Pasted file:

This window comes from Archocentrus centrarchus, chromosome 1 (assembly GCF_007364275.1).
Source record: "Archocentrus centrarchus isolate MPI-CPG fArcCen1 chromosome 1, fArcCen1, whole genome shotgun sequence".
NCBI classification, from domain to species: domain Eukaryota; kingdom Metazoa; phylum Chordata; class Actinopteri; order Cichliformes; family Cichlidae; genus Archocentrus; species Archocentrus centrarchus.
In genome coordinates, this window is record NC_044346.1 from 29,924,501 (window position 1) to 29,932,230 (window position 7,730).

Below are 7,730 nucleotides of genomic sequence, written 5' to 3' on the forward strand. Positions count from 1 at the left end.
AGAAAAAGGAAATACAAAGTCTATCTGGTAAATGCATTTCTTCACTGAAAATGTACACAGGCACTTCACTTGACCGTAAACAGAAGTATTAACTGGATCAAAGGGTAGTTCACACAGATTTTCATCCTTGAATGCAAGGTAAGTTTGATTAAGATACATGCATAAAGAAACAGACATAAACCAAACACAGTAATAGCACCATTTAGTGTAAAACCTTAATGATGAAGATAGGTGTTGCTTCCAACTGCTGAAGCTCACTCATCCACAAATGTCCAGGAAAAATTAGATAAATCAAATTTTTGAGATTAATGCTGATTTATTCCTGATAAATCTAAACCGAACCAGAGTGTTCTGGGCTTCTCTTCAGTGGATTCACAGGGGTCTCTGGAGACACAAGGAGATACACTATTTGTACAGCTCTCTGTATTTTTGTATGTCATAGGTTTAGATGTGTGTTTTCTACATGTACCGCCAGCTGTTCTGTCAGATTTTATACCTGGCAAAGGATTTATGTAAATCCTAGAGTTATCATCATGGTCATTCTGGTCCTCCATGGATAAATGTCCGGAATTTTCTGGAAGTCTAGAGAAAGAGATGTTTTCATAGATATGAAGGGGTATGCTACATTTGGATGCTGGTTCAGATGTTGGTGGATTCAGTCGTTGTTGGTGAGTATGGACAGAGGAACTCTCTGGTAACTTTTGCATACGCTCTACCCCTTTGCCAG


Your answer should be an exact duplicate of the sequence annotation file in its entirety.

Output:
This window comes from Archocentrus centrarchus, chromosome 1 (assembly GCF_007364275.1).
Source record: "Archocentrus centrarchus isolate MPI-CPG fArcCen1 chromosome 1, fArcCen1, whole genome shotgun sequence".
NCBI classification, from domain to species: domain Eukaryota; kingdom Metazoa; phylum Chordata; class Actinopteri; order Cichliformes; family Cichlidae; genus Archocentrus; species Archocentrus centrarchus.
In genome coordinates, this window is record NC_044346.1 from 29,924,501 (window position 1) to 29,932,230 (window position 7,730).

Below are 7,730 nucleotides of genomic sequence, written 5' to 3' on the forward strand. Positions count from 1 at the left end.
AGAAAAAGGAAATACAAAGTCTATCTGGTAAATGCATTTCTTCACTGAAAATGTACACAGGCACTTCACTTGACCGTAAACAGAAGTATTAACTGGATCAAAGGGTAGTTCACACAGATTTTCATCCTTGAATGCAAGGTAAGTTTGATTAAGATACATGCATAAAGAAACAGACATAAACCAAACACAGTAATAGCACCATTTAGTGTAAAACCTTAATGATGAAGATAGGTGTTGCTTCCAACTGCTGAAGCTCACTCATCCACAAATGTCCAGGAAAAATTAGATAAATCAAATTTTTGAGATTAATGCTGATTTATTCCTGATAAATCTAAACCGAACCAGAGTGTTCTGGGCTTCTCTTCAGTGGATTCACAGGGGTCTCTGGAGACACAAGGAGATACACTATTTGTACAGCTCTCTGTATTTTTGTATGTCATAGGTTTAGATGTGTGTTTTCTACATGTACCGCCAGCTGTTCTGTCAGATTTTATACCTGGCAAAGGATTTATGTAAATCCTAGAGTTATCATCATGGTCATTCTGGTCCTCCATGGATAAATGTCCGGAATTTTCTGGAAGTCTAGAGAAAGAGATGTTTTCATAGATATGAAGGGGTATGCTACATTTGGATGCTGGTTCAGATGTTGGTGGATTCAGTCGTTGTTGGTGAGTATGGACAGAGGAACTCTCTGGTAACTTTTGCATACGCTCTACCCCTTTGCCAG